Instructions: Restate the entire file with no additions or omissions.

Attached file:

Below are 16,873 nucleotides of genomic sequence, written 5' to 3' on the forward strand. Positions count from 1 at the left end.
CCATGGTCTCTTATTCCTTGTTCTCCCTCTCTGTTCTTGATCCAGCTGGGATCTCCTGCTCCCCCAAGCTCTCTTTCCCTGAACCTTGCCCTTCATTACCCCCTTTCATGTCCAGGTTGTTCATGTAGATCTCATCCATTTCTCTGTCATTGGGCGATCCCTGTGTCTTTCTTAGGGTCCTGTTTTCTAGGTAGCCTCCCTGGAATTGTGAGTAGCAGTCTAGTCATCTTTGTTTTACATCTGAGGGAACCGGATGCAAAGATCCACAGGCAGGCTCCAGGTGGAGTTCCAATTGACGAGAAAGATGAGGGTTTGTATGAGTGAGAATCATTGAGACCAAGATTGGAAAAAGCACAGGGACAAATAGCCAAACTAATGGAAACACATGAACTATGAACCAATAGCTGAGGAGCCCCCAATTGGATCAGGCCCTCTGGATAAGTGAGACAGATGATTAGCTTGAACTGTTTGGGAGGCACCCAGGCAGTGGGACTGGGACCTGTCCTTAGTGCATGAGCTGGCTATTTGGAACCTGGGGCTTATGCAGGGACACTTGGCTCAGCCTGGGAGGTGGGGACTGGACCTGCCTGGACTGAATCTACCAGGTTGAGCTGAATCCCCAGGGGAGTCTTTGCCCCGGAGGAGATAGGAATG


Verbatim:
Below are 16,873 nucleotides of genomic sequence, written 5' to 3' on the forward strand. Positions count from 1 at the left end.
CCATGGTCTCTTATTCCTTGTTCTCCCTCTCTGTTCTTGATCCAGCTGGGATCTCCTGCTCCCCCAAGCTCTCTTTCCCTGAACCTTGCCCTTCATTACCCCCTTTCATGTCCAGGTTGTTCATGTAGATCTCATCCATTTCTCTGTCATTGGGCGATCCCTGTGTCTTTCTTAGGGTCCTGTTTTCTAGGTAGCCTCCCTGGAATTGTGAGTAGCAGTCTAGTCATCTTTGTTTTACATCTGAGGGAACCGGATGCAAAGATCCACAGGCAGGCTCCAGGTGGAGTTCCAATTGACGAGAAAGATGAGGGTTTGTATGAGTGAGAATCATTGAGACCAAGATTGGAAAAAGCACAGGGACAAATAGCCAAACTAATGGAAACACATGAACTATGAACCAATAGCTGAGGAGCCCCCAATTGGATCAGGCCCTCTGGATAAGTGAGACAGATGATTAGCTTGAACTGTTTGGGAGGCACCCAGGCAGTGGGACTGGGACCTGTCCTTAGTGCATGAGCTGGCTATTTGGAACCTGGGGCTTATGCAGGGACACTTGGCTCAGCCTGGGAGGTGGGGACTGGACCTGCCTGGACTGAATCTACCAGGTTGAGCTGAATCCCCAGGGGAGTCTTTGCCCCGGAGGAGATAGGAATG